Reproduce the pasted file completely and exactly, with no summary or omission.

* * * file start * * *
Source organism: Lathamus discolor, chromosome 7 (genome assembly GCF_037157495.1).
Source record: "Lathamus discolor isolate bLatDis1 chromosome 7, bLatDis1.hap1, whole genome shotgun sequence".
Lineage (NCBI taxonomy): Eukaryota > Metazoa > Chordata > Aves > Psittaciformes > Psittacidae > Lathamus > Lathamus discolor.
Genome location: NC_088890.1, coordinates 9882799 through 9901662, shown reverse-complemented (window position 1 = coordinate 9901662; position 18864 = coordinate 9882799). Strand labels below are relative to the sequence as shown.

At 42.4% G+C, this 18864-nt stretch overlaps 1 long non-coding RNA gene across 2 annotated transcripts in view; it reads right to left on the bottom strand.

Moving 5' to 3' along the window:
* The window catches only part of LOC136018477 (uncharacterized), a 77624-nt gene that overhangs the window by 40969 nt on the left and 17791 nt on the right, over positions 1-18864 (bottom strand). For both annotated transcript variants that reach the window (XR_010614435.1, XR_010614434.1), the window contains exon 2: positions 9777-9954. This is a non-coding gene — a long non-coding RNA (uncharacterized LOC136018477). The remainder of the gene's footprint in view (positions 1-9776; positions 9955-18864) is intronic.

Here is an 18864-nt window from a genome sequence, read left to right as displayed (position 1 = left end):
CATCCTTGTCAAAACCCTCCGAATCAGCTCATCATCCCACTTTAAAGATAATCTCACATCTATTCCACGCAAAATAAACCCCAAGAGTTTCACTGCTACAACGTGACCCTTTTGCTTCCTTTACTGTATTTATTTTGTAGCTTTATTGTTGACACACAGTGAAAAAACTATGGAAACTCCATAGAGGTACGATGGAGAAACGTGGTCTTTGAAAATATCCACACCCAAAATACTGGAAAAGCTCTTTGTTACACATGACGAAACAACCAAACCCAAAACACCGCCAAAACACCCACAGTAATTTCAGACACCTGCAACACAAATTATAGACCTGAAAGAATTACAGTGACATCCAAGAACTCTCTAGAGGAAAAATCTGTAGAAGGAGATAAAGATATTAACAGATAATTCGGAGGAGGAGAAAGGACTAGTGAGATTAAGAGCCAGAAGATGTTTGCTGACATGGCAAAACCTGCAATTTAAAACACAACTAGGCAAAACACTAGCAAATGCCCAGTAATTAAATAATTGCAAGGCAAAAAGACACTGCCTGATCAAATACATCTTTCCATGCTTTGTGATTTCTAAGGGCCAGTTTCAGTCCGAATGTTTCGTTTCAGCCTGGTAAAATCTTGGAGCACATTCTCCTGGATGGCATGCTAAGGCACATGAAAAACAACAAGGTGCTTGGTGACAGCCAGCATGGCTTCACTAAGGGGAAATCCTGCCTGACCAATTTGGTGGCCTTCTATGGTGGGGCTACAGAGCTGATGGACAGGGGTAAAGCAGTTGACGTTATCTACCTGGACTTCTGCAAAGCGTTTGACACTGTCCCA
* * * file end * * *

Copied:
Source organism: Lathamus discolor, chromosome 7 (genome assembly GCF_037157495.1).
Source record: "Lathamus discolor isolate bLatDis1 chromosome 7, bLatDis1.hap1, whole genome shotgun sequence".
Lineage (NCBI taxonomy): Eukaryota > Metazoa > Chordata > Aves > Psittaciformes > Psittacidae > Lathamus > Lathamus discolor.
Genome location: NC_088890.1, coordinates 9882799 through 9901662, shown reverse-complemented (window position 1 = coordinate 9901662; position 18864 = coordinate 9882799). Strand labels below are relative to the sequence as shown.

At 42.4% G+C, this 18864-nt stretch overlaps 1 long non-coding RNA gene across 2 annotated transcripts in view; it reads right to left on the bottom strand.

Moving 5' to 3' along the window:
* The window catches only part of LOC136018477 (uncharacterized), a 77624-nt gene that overhangs the window by 40969 nt on the left and 17791 nt on the right, over positions 1-18864 (bottom strand). For both annotated transcript variants that reach the window (XR_010614435.1, XR_010614434.1), the window contains exon 2: positions 9777-9954. This is a non-coding gene — a long non-coding RNA (uncharacterized LOC136018477). The remainder of the gene's footprint in view (positions 1-9776; positions 9955-18864) is intronic.

Here is an 18864-nt window from a genome sequence, read left to right as displayed (position 1 = left end):
CATCCTTGTCAAAACCCTCCGAATCAGCTCATCATCCCACTTTAAAGATAATCTCACATCTATTCCACGCAAAATAAACCCCAAGAGTTTCACTGCTACAACGTGACCCTTTTGCTTCCTTTACTGTATTTATTTTGTAGCTTTATTGTTGACACACAGTGAAAAAACTATGGAAACTCCATAGAGGTACGATGGAGAAACGTGGTCTTTGAAAATATCCACACCCAAAATACTGGAAAAGCTCTTTGTTACACATGACGAAACAACCAAACCCAAAACACCGCCAAAACACCCACAGTAATTTCAGACACCTGCAACACAAATTATAGACCTGAAAGAATTACAGTGACATCCAAGAACTCTCTAGAGGAAAAATCTGTAGAAGGAGATAAAGATATTAACAGATAATTCGGAGGAGGAGAAAGGACTAGTGAGATTAAGAGCCAGAAGATGTTTGCTGACATGGCAAAACCTGCAATTTAAAACACAACTAGGCAAAACACTAGCAAATGCCCAGTAATTAAATAATTGCAAGGCAAAAAGACACTGCCTGATCAAATACATCTTTCCATGCTTTGTGATTTCTAAGGGCCAGTTTCAGTCCGAATGTTTCGTTTCAGCCTGGTAAAATCTTGGAGCACATTCTCCTGGATGGCATGCTAAGGCACATGAAAAACAACAAGGTGCTTGGTGACAGCCAGCATGGCTTCACTAAGGGGAAATCCTGCCTGACCAATTTGGTGGCCTTCTATGGTGGGGCTACAGAGCTGATGGACAGGGGTAAAGCAGTTGACGTTATCTACCTGGACTTCTGCAAAGCGTTTGACACTGTCCCA